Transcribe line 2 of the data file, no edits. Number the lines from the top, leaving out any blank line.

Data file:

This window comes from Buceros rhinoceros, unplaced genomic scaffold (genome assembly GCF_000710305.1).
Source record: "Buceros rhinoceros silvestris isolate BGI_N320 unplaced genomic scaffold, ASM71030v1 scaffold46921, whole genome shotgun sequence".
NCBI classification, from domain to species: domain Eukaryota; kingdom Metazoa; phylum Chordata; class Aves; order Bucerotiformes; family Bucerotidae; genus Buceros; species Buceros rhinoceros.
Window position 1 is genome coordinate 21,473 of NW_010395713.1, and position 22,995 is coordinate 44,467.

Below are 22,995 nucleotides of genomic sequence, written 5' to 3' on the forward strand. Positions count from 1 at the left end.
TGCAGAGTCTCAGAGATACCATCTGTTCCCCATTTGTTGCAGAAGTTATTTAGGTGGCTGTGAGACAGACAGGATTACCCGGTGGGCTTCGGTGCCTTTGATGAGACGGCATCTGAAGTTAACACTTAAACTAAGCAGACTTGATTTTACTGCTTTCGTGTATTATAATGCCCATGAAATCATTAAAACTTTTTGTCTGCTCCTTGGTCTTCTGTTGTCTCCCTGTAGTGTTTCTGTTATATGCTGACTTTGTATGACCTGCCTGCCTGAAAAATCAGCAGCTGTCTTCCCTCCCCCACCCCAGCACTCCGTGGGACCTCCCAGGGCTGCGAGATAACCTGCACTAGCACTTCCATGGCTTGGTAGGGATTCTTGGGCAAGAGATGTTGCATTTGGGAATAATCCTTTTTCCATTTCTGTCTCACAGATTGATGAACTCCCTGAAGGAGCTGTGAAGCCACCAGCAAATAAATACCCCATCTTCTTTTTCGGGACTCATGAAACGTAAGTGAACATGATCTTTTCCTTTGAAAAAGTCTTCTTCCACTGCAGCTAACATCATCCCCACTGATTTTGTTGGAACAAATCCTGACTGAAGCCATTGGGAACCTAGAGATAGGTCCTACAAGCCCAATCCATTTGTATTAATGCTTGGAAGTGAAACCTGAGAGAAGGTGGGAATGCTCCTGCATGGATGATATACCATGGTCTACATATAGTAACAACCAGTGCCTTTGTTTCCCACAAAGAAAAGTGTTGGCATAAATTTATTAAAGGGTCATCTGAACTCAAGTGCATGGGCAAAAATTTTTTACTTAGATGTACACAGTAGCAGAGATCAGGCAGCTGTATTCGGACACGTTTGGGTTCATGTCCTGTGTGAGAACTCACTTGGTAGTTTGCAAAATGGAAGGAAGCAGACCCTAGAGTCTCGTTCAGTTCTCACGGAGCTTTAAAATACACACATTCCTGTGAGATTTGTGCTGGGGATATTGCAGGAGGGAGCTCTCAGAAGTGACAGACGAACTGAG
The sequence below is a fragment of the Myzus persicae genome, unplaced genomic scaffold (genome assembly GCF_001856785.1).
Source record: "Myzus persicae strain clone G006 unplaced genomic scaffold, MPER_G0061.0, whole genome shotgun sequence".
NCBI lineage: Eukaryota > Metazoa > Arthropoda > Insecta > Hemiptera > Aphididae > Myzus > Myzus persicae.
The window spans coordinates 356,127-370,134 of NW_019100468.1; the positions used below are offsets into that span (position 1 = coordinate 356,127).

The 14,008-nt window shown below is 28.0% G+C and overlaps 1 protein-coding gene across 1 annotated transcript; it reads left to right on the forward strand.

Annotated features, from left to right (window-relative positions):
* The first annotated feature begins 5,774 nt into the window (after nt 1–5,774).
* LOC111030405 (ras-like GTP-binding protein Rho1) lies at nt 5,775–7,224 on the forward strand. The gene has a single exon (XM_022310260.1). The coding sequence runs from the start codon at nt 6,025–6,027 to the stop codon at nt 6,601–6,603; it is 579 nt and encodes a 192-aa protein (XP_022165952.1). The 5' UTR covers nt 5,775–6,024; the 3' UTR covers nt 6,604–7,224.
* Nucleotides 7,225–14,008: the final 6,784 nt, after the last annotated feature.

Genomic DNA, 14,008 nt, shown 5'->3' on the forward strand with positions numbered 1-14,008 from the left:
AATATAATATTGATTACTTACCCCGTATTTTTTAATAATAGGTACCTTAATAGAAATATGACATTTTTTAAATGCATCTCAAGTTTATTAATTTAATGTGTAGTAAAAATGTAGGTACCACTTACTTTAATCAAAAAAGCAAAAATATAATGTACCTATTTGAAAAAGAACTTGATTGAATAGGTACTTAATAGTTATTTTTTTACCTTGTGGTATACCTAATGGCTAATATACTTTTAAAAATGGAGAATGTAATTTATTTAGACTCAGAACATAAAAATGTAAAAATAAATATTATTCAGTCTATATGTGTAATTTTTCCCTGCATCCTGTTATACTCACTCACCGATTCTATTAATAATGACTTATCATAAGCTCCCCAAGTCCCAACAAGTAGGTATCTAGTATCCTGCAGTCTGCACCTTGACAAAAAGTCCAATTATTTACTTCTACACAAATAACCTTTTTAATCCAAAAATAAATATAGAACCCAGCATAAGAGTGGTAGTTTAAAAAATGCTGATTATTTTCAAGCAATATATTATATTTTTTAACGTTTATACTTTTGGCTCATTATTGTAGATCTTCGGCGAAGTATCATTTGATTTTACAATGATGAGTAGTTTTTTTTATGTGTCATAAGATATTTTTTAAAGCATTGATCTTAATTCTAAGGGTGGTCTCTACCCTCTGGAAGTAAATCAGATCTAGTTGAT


Source record: "Buceros rhinoceros silvestris isolate BGI_N320 unplaced genomic scaffold, ASM71030v1 scaffold46921, whole genome shotgun sequence".